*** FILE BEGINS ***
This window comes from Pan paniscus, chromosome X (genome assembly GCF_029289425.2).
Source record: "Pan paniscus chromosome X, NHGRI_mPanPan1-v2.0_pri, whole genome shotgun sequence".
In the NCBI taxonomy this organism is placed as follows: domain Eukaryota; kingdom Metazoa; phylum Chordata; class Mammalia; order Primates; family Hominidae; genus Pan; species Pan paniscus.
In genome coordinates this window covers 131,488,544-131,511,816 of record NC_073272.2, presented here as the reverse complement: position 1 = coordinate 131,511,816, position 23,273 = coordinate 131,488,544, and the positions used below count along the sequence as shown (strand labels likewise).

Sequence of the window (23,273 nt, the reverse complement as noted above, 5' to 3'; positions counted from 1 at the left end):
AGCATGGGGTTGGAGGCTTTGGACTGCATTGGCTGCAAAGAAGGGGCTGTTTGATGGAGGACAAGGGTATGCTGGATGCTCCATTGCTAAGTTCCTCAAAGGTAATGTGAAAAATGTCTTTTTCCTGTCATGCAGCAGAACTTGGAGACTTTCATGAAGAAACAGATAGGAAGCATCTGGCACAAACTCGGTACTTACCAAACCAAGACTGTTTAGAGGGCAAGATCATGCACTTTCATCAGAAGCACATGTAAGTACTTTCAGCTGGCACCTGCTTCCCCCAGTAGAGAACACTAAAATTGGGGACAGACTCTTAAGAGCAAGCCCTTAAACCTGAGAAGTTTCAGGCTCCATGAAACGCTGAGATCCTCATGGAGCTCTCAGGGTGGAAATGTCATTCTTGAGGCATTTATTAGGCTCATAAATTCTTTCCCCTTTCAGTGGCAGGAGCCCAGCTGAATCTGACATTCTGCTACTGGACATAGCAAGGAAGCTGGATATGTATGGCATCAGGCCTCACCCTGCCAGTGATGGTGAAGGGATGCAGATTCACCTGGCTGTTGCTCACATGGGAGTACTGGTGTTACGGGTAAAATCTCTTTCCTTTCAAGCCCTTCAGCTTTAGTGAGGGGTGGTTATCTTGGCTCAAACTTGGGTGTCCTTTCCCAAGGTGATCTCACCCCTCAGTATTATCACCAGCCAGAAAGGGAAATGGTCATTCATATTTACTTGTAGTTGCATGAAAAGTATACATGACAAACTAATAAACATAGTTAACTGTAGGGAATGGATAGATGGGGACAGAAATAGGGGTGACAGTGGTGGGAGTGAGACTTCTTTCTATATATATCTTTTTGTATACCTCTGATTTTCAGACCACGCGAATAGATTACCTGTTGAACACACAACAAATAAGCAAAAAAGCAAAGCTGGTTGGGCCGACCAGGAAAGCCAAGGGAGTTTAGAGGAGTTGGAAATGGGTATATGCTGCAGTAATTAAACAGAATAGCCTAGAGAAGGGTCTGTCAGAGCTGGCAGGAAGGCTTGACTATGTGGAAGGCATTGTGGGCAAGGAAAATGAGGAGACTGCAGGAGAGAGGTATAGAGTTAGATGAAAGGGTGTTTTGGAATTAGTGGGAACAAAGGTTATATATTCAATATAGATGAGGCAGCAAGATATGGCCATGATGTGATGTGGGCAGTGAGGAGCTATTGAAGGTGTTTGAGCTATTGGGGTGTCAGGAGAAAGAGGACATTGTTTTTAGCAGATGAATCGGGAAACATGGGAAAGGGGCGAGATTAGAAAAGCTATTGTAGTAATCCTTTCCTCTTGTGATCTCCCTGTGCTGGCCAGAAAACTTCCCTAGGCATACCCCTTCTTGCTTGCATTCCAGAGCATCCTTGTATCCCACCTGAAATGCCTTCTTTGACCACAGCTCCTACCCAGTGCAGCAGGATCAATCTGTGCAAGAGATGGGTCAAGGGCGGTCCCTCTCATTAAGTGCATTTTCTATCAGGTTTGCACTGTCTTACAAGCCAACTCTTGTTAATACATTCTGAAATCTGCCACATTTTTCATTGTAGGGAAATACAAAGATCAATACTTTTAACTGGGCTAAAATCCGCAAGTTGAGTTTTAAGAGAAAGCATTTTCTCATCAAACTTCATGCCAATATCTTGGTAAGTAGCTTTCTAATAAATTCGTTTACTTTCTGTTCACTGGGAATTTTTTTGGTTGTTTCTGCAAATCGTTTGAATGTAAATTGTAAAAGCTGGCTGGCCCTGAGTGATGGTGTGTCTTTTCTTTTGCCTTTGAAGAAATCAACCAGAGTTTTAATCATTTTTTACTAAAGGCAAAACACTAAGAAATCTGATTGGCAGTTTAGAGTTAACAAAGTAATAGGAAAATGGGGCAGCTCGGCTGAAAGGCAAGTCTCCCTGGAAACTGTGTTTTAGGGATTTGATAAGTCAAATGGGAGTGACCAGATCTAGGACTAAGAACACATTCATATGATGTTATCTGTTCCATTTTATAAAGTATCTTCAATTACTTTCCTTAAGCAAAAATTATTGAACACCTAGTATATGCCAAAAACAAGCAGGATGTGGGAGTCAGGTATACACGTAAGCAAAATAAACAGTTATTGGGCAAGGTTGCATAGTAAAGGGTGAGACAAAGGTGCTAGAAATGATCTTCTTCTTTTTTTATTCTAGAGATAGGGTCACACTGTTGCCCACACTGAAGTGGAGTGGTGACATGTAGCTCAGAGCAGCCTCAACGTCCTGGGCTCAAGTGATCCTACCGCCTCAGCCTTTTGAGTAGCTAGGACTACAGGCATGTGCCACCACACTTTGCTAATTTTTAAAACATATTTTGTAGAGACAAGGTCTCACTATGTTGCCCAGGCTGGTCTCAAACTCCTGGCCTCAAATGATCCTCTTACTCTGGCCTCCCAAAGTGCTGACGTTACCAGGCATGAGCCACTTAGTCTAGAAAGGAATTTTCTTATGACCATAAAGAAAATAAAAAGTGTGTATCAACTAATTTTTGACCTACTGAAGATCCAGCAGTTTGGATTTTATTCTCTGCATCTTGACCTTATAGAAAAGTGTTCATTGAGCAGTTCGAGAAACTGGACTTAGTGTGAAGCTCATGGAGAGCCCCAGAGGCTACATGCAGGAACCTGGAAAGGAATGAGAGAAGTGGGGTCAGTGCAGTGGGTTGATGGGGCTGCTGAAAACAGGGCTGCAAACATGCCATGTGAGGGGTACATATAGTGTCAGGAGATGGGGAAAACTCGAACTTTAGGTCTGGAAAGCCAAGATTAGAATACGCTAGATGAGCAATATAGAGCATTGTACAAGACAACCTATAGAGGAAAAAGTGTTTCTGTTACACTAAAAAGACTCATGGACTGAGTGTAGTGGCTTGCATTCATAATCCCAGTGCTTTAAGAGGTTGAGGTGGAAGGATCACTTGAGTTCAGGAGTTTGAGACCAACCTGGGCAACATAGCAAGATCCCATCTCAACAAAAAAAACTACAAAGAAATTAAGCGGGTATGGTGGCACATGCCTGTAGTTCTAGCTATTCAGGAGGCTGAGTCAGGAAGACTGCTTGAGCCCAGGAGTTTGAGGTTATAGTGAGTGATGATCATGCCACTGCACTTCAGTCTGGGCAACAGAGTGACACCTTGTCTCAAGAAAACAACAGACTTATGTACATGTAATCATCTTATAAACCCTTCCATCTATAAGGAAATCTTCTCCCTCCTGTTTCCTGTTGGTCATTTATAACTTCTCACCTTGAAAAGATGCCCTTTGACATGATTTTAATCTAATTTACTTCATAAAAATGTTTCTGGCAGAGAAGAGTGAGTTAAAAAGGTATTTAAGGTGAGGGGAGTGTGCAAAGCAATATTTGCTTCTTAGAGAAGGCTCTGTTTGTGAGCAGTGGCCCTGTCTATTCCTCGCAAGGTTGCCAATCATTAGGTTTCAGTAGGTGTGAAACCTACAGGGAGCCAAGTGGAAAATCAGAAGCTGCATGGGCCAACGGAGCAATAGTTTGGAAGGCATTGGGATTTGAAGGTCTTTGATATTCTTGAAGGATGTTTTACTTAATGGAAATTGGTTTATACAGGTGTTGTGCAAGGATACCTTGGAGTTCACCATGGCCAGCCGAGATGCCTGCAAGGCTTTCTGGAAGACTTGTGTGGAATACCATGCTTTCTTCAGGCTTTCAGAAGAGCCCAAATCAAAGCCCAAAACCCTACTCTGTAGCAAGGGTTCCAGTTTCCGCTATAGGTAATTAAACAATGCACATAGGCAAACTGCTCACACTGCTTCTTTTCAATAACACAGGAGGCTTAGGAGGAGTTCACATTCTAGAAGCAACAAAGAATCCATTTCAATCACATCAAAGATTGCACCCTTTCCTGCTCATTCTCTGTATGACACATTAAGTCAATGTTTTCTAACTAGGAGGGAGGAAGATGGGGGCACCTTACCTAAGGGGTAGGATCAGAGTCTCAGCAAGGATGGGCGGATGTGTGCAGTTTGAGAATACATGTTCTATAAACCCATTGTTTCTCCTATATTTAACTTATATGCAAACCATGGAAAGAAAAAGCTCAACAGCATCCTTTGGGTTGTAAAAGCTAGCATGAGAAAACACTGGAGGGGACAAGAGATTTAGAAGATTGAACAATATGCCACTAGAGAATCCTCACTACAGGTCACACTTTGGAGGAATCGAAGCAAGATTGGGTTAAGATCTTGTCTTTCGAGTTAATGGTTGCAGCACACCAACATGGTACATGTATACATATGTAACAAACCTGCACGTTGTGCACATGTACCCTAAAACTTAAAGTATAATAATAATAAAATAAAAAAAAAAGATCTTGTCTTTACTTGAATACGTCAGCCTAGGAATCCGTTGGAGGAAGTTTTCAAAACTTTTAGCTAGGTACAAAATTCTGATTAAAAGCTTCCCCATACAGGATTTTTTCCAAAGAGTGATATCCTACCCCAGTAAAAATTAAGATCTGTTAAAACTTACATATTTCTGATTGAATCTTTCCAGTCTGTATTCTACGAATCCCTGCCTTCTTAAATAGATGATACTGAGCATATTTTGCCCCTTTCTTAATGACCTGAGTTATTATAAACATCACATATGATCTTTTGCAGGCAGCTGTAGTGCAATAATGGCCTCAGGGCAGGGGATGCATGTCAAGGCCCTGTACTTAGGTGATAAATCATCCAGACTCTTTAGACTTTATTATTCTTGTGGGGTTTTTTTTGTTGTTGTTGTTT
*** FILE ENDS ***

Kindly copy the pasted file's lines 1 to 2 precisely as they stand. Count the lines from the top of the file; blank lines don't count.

This window comes from Pan paniscus, chromosome X (genome assembly GCF_029289425.2).
Source record: "Pan paniscus chromosome X, NHGRI_mPanPan1-v2.0_pri, whole genome shotgun sequence".